21. The process according to claim 19 wherein the liquid stream is fractionated to form at least one middle distillate stream and a bottoms product.
22. The process according to claim 21 for producing at least one middle distillate stream having a boiling range within the temperature range 250° F.-700° F.
23. The process according to claim 1 for producing a diesel fuel.
24. The process according to claim 1 for producing a jet fuel.
25. The process according to claim 1 wherein the distillate fraction recovered from the hydrotreater reaction zone effluent further comprises components boiling in the range C5-400° F.
26. The process according to claim 1 wherein the effluent of step (b) is passed without interstage separation to a second reaction zone within the reactor for additional upgrading.
US09808671 1998-03-14 2001-03-14 Hydrocracking and hydrotreating separate refinery streams Active 2019-09-27 US6630066B2 (en)

Priority Applications (2)

Application Number Priority Date Filing Date Title
US09227783 US6224747B1 (en) 1998-03-14 1999-01-08 Hydrocracking and hydrotreating
US09808671 US6630066B2 (en) 1999-01-08 2001-03-14 Hydrocracking and hydrotreating separate refinery streams

Applications Claiming Priority (1)

Application Number Priority Date Filing Date Title
US09808671 US6630066B2 (en) 1999-01-08 2001-03-14 Hydrocracking and hydrotreating separate refinery streams

Related Parent Applications (1)

Application Number Title Priority Date Filing Date
US09227783 Continuation-In-Part US6224747B1 (en) 1998-03-14 1999-01-08 Hydrocracking and hydrotreating

Publications (2)

Publication Number Publication Date
US20010042699A1 true US20010042699A1 (en) 2001-11-22
US6630066B2 true US6630066B2 (en) 2003-10-07

Family

ID=22854450

Family Applications (1)

Application Number Title Priority Date Filing Date
US09808671 Active 2019-09-27 US6630066B2 (en) 1998-03-14 2001-03-14 Hydrocracking and hydrotreating separate refinery streams

Country Status (1)

Country Link
US (1) US6630066B2 (en)

Cited By (56)

* Cited by examiner, † Cited by third party
Publication number Priority date Publication date Assignee Title
US20070138059A1 (en) * 2005-12-16 2007-06-21 Chevron U.S.A. Inc. Integrated heavy oil upgrading process and in-line hydrofinishing process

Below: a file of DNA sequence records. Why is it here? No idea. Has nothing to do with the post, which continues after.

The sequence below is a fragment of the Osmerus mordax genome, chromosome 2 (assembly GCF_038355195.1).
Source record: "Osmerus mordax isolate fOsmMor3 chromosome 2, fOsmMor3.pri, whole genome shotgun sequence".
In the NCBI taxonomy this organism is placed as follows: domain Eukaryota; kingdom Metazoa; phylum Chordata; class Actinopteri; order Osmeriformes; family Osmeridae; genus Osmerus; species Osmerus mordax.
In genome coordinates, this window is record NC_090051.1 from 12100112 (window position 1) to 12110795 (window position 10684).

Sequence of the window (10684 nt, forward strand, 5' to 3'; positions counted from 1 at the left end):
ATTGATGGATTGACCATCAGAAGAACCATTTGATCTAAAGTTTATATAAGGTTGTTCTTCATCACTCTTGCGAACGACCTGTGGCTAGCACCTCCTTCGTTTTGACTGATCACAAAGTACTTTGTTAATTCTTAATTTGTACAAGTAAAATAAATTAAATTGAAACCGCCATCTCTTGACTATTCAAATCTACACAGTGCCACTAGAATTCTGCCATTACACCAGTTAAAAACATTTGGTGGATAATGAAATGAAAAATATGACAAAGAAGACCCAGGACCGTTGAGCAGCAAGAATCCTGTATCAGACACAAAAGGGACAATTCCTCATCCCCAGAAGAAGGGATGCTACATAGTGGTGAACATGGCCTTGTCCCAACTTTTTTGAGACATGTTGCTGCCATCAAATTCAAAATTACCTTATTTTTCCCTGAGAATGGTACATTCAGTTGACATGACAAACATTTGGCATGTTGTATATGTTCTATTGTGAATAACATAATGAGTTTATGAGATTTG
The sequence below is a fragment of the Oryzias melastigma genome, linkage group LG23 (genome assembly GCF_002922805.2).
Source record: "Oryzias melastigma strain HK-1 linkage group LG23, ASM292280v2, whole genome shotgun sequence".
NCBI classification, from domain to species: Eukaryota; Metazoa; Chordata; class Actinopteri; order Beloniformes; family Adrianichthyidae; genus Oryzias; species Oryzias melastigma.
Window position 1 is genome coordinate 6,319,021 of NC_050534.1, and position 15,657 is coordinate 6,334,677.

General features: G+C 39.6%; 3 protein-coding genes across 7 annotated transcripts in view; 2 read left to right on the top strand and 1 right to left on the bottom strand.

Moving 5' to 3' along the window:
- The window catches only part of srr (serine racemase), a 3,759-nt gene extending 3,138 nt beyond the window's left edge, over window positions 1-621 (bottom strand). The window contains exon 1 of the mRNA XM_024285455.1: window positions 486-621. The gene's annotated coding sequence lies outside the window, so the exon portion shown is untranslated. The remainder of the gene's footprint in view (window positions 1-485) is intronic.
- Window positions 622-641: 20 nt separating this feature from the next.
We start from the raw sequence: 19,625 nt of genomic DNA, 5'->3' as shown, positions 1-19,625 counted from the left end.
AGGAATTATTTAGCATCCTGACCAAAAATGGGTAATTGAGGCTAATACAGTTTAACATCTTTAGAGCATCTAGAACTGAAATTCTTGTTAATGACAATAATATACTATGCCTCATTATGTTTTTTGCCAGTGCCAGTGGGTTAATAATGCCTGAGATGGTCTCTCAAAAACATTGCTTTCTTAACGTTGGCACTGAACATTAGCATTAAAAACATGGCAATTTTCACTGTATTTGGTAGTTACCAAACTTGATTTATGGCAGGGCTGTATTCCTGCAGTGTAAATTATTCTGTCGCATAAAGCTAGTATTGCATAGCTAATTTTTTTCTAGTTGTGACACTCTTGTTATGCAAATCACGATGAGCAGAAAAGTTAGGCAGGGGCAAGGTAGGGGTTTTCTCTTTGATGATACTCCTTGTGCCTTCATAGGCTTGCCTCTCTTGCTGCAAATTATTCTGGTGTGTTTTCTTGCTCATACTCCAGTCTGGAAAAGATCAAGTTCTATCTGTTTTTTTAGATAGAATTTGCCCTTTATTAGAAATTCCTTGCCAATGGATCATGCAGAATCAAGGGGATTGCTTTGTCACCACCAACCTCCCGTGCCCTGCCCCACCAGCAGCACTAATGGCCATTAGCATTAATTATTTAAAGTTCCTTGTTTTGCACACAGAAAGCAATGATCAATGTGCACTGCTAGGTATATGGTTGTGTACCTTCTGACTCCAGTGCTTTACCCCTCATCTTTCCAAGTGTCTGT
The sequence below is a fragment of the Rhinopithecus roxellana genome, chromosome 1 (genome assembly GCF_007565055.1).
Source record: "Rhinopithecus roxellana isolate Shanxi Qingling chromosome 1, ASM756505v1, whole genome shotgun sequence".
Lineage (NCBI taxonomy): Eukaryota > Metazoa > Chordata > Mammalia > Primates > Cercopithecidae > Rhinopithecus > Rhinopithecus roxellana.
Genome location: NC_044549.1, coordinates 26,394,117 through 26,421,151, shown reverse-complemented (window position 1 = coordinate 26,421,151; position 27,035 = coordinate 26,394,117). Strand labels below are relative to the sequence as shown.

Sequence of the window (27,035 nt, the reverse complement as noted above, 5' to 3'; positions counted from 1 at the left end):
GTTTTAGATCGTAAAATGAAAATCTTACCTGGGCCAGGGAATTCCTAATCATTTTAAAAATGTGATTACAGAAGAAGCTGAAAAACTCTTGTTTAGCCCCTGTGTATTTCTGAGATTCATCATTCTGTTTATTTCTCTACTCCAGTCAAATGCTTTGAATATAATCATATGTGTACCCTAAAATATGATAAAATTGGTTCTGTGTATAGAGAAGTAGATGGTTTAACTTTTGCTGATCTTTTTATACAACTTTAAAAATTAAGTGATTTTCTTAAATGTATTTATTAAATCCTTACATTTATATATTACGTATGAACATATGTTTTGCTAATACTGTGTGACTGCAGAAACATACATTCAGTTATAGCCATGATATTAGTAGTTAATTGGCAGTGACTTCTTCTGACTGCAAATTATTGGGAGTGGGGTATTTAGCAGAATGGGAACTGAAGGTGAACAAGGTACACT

US7419582B1 (en) * 2006-07-11 2008-09-02 Uop Llc Process for hydrocracking a hydrocarbon feedstock
WO2008151149A2 (en) 2007-06-01 2008-12-11 Solazyme, Inc. Production of oil in microorganisms
US20090008290A1 (en) * 2005-12-16 2009-01-08 Goutam Biswas Systems and Methods for Producing a Crude Product
US20090029427A1 (en) * 2007-07-25 2009-01-29 Chevron U.S.A. Inc. Increased Yield in Gas-to-Liquids Processing Via Conversion of Carbon Dioxide to Diesel Via Microalge
US20090057195A1 (en) * 2005-12-16 2009-03-05 Christopher Alan Powers Systems and Methods for Producing a Crude Product
US20090078611A1 (en) * 2007-09-20 2009-03-26 Marker Terry L Integrated Process for Oil Extraction and Production of Diesel Fuel from Biorenewable Feedstocks
US20090084026A1 (en) * 2007-09-27 2009-04-02 Chevron U.S.A. Inc. Production of Biofuels and Biolubricants From a Common Feedstock
US20090151233A1 (en) * 2007-12-12 2009-06-18 Chevron U.S.A. Inc. System and method for producing transportation fuels from waste plastic and biomass
US20090287029A1 (en) * 2008-03-17 2009-11-19 Amarendra Anumakonda Controlling Production of Transportation Fuels from Renewable Feedstocks
US20100018108A1 (en) * 2008-07-24 2010-01-28 Chevron U.S.A. Inc. Conversion of Vegetable Oils to Base Oils and Transportation Fuels
US20100018109A1 (en) * 2008-07-24 2010-01-28 Chevron U.S.A. Inc. Conversion of Vegetable Oils to Base Oils and Transportation Fuels
US20100058648A1 (en) * 2008-09-11 2010-03-11 Marker Terry L Integrated Process for Production of Diesel Fuel from Renewable Feedstocks and Ethanol Denaturizing
US7678732B2 (en) 2004-09-10 2010-03-16 Chevron Usa Inc. Highly active slurry catalyst composition